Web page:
• It’s an enormous masterwork—pure filmmaking ambition
  • Certainly, since it’s an ensemble piece set it in LA i think you have to think of Altman’s 1993 short cuts
  • Ebert calls is “operatic ecstasy”
  • It’s a 3 hour film that follows people with ties during one day in one city
  • I love the line from critic Kenneth Turan at the LA Times saying Anderson is “drunk and disorderly on the pure joy of making movies”
  • There is seemingly endless hidden meanings in the film— it’s sort of like the Beatles “White album” (which I think the grandeur and perhaps a little of unevenness makes sense as a comparison). But there’s nothing done unintentionally in the film- from the Exodus references on down
  • Anderson admits the purposeful placement of Charles Fort who wrote on odd phenomena and the entire prologue of the theme of unexplained events— Fort’s book is visible in the library and he’s thanked in the film end credits
  • There’s a clear interest in the Masonic as well (book in library, Ricky Jay’s line “part on the square” and he has a masonic ring… many more)
  • “The Onion” head writer Todd Hanson talks about how the flowers in the Magnolia are petals of the characters
  • The Frogs are clearly from the Book of Exodus 8:2 “And if thou refuse to let them go, behold, I will smite all thy borders with frogs.”– “Exodus 8:2” and “8:2” can be seen many times in the mise-en-scene throughout the film
  • Stanley, the boy, is a prophet- he’s the only character that isn’t surprised by the frogs raining from the sky (love the “cats and dogs” raining comment all the time and the raining itself, in LA, is ironic—anyways)– he says “This is something that happens”
  • The prologue pronounces the ambition—it’s clear up front. This is a meditation on chance, coincidence and fate and in the prologue we have tracking shots and freeze frames
  • Aimee Mann 3 times- at the beginning we have “one” introducing the robust ensemble, we have her “wise up” theme singalong and then the “save me” finale.
  • Anderson is moving in and out with the camera on nearly every shot not unlike say Scorsese’s 3 hour epic casino- it must take so much energy (and filmmaking talent) to keep up that level of “directing a film” for a long film like this
  • It could just be me but Maria Falconetti from Dreyer’s the passion of joan of arc looks a little like the profit kid (Jeremy Blackman) here Normally I wouldn’t think anything of it but knowing Magnolia and PT Anderson I wouldn’t put it past him
  • 25 minutes in we have the Cruise introduction to the 2001 music and his volcanic performance
  • It’s an angry film- so many of the characters are shouting— Cruise, Julianne Moore (who really walks that line of being over-the-top), Cleo King’s “Marcie” character, Melora Walters is shouting almost all of her time on screen as well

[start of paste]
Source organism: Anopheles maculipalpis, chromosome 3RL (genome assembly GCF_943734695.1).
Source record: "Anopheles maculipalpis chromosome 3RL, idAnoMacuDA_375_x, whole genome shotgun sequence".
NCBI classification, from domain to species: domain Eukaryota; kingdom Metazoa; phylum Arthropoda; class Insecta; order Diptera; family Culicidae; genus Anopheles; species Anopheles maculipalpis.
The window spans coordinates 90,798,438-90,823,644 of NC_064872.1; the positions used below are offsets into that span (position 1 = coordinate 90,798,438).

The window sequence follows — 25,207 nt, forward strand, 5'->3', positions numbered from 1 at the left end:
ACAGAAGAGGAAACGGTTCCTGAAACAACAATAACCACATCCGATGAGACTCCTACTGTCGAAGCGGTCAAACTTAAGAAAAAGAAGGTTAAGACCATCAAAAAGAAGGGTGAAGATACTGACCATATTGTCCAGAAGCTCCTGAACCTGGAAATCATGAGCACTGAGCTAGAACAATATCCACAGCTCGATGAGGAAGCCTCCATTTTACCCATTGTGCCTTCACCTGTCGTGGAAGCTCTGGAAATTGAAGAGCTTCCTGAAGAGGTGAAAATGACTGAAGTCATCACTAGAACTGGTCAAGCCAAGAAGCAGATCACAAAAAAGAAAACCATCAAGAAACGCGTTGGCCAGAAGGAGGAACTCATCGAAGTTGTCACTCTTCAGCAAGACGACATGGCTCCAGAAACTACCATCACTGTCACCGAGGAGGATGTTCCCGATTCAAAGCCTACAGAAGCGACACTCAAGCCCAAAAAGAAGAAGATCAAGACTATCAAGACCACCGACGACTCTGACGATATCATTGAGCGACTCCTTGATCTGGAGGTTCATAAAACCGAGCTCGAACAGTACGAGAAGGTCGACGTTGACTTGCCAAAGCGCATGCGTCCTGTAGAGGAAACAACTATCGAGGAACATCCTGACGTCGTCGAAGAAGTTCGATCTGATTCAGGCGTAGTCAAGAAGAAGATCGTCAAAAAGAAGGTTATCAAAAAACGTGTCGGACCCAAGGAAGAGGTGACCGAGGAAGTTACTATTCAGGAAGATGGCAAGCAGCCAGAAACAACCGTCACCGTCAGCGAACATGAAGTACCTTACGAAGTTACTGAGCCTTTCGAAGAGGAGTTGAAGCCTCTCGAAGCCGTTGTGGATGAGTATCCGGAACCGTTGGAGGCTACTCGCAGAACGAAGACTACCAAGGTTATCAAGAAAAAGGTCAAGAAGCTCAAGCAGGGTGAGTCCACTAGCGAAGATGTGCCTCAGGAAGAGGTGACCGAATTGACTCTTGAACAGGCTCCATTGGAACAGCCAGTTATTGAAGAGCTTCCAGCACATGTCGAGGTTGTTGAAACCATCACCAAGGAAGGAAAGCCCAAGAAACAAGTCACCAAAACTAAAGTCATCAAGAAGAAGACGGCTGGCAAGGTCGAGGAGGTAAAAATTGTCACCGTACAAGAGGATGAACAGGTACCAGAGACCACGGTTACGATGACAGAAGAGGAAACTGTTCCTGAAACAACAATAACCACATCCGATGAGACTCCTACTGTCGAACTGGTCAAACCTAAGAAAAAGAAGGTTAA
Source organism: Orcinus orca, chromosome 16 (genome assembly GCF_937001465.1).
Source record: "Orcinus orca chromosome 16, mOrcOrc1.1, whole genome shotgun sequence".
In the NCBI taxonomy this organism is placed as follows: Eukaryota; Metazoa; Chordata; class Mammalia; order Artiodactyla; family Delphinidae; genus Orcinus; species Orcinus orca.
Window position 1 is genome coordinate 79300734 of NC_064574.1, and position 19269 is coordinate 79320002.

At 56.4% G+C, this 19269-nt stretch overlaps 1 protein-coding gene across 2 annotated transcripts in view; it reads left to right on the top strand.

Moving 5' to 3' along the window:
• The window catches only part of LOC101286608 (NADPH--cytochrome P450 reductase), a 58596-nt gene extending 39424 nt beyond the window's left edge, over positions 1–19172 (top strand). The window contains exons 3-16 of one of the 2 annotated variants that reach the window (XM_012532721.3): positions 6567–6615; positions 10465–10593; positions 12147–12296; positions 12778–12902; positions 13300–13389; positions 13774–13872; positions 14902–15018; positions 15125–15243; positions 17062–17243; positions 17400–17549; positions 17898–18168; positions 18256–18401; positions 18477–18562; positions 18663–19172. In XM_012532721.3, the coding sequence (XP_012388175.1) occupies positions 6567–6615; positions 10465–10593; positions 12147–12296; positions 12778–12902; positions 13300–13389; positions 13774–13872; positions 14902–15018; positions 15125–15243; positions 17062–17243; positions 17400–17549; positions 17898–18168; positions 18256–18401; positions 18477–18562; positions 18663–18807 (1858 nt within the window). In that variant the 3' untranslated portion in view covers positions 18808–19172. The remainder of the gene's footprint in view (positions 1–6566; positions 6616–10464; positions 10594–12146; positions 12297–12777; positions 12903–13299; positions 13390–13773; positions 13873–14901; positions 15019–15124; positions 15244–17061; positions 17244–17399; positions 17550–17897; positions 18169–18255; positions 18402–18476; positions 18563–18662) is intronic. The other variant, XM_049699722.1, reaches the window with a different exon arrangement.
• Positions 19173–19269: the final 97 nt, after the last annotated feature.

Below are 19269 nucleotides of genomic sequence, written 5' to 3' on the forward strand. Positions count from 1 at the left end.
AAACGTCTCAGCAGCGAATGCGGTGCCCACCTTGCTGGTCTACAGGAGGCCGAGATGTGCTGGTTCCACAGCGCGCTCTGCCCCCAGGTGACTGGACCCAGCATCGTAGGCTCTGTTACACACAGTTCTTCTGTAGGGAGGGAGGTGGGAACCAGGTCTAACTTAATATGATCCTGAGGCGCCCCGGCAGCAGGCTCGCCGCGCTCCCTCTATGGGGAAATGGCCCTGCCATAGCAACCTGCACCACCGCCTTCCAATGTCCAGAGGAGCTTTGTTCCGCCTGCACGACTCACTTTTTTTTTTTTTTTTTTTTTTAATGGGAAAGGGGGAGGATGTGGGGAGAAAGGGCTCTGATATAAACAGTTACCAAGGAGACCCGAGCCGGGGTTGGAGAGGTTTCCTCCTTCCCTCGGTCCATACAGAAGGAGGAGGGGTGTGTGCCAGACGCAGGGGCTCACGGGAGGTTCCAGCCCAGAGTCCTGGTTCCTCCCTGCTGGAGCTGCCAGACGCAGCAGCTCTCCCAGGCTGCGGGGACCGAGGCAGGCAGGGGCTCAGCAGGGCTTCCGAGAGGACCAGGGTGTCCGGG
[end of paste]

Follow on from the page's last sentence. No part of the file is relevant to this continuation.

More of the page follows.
• Meditation on death
  • Tough to break down the rap sequence which is repeated- I’m sure someone out there has and has found meaning but at least I could pick out the “the good lord bring the rain in” biblical old testament reference
  • At the game show studio (and backstage) it’s almost a continual tracking shot and I love the sequences where picks up following/tracking different characters
  • Cruise is charismatic and arrogant (playing into his main talent as an actor) and studied (even in bad movies like cocktail he’s dedicated to learning how to act like a bartender, or shoot pool)…. I thought of that here with his summersault while changing. It looks like he’d done it a million times.
  • There’s so much here that Anderson owes to Altman and Nashville– it’s a an ensemble, statement on a city, statement on a time era—we have the casting of Henry Gibson here (old man in bar with Macy) and Murphy as Moore’s lawyer
  • Whip pans galore between stories
  • Nearly every single action is so well set up formally. Reilly drops his night stick first…then the gun- his character thanks God one moment for introducing him to a woman and then he curses god or at least questions him for making him lose his gun
  • The characters are almost all hanging by a very thin thread
  • Gorgeous slow-motion bar shot of Macy with his braces set to rock/pop. Can’t do a slow-motion shot like that in a bar with that music and not think of Scorsese (mean streets, casino, goodfellas)
  • All the performances are superb and these are some of the best actors of their generation, PSH, Julianne Moore, Cruise— Jason Robards is equally brilliant- there is some great Ingmar Bergman-like staging of faces with him and Cruise in their scenes. The sequence where Cruise really tells him off and breaks down is devastatingly brilliant and should’ve given Cruise the Oscar for 1999 supporting
  • The “Wise Up” Sing-a-long is a transcendently brilliant form-breaking moment. It’s ballsy but I love it. It’s one of the best filmmaking sequences in the decade. Equally ballsy is the choice to do the frogs—absolutely love it
  • Masterpiece